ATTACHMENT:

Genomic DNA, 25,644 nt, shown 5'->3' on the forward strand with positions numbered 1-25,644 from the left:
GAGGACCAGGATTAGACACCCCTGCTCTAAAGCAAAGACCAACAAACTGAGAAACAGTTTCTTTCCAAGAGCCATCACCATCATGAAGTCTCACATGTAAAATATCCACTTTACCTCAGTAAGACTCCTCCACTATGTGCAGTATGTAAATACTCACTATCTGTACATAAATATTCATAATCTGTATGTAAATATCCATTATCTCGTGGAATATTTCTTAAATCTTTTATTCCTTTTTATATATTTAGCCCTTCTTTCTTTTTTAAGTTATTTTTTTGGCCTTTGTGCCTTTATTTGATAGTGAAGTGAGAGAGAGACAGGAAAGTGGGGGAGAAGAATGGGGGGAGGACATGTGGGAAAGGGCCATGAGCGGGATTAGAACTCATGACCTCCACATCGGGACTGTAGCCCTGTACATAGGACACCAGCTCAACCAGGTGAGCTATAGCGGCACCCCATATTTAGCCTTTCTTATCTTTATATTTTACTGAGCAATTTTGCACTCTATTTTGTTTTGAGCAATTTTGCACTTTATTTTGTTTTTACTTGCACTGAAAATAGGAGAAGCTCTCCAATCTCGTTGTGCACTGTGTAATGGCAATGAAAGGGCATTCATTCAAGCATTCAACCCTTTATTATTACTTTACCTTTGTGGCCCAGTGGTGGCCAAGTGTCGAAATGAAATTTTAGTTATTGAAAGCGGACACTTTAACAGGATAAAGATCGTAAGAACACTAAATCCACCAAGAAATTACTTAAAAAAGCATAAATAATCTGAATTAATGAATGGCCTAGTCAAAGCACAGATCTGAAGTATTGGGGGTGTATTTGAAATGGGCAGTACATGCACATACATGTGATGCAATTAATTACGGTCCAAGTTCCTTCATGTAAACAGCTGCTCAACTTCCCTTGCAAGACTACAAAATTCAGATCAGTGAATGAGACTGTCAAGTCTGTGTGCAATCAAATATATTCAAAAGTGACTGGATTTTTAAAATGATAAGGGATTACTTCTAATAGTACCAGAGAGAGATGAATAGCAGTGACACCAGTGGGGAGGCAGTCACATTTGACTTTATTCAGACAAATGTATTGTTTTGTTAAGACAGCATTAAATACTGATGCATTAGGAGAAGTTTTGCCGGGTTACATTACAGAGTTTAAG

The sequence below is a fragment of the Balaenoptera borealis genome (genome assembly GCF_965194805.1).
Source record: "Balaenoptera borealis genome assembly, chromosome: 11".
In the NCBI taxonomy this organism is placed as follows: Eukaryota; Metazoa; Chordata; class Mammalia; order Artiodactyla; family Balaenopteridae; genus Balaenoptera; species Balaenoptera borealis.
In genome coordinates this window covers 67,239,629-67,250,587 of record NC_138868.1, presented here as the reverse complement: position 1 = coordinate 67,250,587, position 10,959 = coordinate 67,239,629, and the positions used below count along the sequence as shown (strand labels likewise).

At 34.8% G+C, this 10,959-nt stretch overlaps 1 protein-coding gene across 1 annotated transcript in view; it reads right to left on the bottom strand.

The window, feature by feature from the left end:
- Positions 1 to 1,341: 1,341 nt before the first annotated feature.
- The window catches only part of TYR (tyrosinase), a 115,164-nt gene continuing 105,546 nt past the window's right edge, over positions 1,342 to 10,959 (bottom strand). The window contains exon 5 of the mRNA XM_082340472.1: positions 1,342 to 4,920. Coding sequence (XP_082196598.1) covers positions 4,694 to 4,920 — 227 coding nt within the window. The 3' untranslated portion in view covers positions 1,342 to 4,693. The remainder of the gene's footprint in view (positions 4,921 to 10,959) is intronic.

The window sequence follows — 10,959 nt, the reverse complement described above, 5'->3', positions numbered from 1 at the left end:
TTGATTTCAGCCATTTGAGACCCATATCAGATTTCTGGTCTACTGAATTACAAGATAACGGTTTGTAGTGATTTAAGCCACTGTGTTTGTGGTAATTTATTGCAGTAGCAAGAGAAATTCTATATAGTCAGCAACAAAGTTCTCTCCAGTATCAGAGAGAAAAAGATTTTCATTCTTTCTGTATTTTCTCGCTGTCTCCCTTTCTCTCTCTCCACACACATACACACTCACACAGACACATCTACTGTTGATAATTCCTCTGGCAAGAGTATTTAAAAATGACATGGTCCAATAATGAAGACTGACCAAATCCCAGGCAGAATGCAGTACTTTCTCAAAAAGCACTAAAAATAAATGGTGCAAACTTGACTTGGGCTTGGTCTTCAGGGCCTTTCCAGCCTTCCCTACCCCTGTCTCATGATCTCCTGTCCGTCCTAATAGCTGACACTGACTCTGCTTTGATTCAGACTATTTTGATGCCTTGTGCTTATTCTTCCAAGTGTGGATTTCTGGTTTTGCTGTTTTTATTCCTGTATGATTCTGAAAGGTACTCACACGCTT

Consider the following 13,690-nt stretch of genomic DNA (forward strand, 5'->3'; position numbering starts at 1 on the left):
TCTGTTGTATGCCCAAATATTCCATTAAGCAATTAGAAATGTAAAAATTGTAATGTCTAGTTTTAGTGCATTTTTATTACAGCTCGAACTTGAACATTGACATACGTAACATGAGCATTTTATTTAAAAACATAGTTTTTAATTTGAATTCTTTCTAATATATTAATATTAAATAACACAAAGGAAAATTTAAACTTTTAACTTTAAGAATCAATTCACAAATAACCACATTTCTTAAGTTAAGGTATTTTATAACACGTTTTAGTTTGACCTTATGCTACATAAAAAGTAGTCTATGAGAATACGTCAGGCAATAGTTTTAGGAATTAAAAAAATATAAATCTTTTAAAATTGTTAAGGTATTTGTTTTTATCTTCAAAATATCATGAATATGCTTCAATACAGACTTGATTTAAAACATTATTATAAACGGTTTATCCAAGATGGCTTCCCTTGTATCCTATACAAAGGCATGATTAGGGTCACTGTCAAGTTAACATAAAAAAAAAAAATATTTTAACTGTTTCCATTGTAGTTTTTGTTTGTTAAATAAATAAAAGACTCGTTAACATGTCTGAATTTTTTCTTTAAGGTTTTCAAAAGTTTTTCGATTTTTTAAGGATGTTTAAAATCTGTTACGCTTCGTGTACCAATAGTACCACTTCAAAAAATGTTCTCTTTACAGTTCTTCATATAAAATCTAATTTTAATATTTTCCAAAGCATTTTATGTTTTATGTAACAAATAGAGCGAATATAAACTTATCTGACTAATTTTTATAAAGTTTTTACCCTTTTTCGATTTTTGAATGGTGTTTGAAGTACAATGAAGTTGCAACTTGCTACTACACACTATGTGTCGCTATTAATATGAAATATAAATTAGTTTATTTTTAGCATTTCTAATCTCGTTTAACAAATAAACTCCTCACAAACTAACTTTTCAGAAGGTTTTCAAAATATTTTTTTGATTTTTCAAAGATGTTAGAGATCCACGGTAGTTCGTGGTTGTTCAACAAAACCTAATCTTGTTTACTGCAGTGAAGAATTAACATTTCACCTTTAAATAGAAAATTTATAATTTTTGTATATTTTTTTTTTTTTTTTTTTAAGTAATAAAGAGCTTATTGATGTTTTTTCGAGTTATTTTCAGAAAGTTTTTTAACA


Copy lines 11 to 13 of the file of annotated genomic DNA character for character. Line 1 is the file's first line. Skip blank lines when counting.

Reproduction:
The window sequence follows — 10,959 nt, the reverse complement described above, 5'->3', positions numbered from 1 at the left end:
TTGATTTCAGCCATTTGAGACCCATATCAGATTTCTGGTCTACTGAATTACAAGATAACGGTTTGTAGTGATTTAAGCCACTGTGTTTGTGGTAATTTATTGCAGTAGCAAGAGAAATTCTATATAGTCAGCAACAAAGTTCTCTCCAGTATCAGAGAGAAAAAGATTTTCATTCTTTCTGTATTTTCTCGCTGTCTCCCTTTCTCTCTCTCCACACACATACACACTCACACAGACACATCTACTGTTGATAATTCCTCTGGCAAGAGTATTTAAAAATGACATGGTCCAATAATGAAGACTGACCAAATCCCAGGCAGAATGCAGTACTTTCTCAAAAAGCACTAAAAATAAATGGTGCAAACTTGACTTGGGCTTGGTCTTCAGGGCCTTTCCAGCCTTCCCTACCCCTGTCTCATGATCTCCTGTCCGTCCTAATAGCTGACACTGACTCTGCTTTGATTCAGACTATTTTGATGCCTTGTGCTTATTCTTCCAAGTGTGGATTTCTGGTTTTGCTGTTTTTATTCCTGTATGATTCTGAAAGGTACTCACACGCTT

Consider the following 13,690-nt stretch of genomic DNA (forward strand, 5'->3'; position numbering starts at 1 on the left):